A podcast about history

That's not stuck in the past


Oysters may seem like a simple creature at first glance – they can’t even move on their own – but their presence can determine the health of an entire ecosystem. Just like tree rings hold clues to Earth’s history, oyster shells can reveal much about past millennia. In the San Francisco Bay, studying the rise and fall of oysters illuminates Ohlone culture, the Gold Rush era, industrialization, public health, and much more. 

Today’s episode, which was originally recorded as a virtual event, explores the history of Bay Area bivalves with Casey Harper, deputy director of Wild Oyster Project. Although local oyster populations were nearly wiped out following decades of pollution and habitat destruction, a few survivors were discovered in recent years, leading to a surge in restoration efforts. Despite challenges ranging from invasive predators to ocean acidification, groups like Wild Oyster Project are hopeful that these projects will grow to provide shelter for marine life, filter pollutants out of the water, and eventually mitigate sea level rise more effectively than concrete barriers.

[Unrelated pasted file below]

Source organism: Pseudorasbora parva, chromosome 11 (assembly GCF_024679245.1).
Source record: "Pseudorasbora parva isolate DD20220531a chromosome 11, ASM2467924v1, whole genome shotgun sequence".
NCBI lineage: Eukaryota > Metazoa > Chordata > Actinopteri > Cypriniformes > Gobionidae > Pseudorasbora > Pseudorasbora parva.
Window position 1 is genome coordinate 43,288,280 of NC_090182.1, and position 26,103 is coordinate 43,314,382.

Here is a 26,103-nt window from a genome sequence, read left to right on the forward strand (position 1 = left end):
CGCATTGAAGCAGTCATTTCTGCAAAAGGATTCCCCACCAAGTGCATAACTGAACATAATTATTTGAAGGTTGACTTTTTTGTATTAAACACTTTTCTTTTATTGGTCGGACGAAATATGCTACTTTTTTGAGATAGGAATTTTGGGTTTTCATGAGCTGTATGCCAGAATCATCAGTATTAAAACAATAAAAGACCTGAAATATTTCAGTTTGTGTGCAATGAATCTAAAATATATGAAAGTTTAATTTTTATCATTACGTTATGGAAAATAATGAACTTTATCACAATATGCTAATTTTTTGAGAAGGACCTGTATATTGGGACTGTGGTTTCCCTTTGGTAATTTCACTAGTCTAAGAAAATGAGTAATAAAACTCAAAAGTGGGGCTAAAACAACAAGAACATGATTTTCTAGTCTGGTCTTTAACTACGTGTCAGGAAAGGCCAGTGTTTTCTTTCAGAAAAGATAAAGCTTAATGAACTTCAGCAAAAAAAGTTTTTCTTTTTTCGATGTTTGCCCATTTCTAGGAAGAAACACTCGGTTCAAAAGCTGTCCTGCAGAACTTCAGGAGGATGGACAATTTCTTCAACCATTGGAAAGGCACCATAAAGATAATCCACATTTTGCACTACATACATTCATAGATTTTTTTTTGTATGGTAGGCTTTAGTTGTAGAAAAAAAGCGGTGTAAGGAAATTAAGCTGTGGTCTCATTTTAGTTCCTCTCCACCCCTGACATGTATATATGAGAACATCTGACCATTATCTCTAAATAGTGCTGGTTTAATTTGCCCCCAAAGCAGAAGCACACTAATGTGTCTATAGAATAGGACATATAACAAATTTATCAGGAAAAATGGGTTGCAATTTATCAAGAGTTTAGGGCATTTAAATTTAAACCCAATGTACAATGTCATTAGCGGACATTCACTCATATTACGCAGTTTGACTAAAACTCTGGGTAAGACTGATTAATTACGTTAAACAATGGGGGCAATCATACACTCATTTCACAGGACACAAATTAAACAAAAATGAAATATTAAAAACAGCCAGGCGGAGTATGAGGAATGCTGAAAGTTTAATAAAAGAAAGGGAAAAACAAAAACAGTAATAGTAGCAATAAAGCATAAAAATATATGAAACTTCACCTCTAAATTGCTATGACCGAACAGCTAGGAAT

Listen now (Apple / SoundCloud / Spotify) to hear all about the past (and potential future) of Bay Area oysters. Thank you to Daniel Wolfe of Creative Mornings Oakland for organizing this virtual event and to Christie Goshe from Tiny Oak Media for recording it.

“Oysters are attracted to other oysters,” Wild Oyster Project founder Linda Hunter explained to Bay Nature. “They build their reefs upon remnants of their ancestors. Once you’ve got a good pile of shell going, you can within a year or two see a healthy population of native oysters.”

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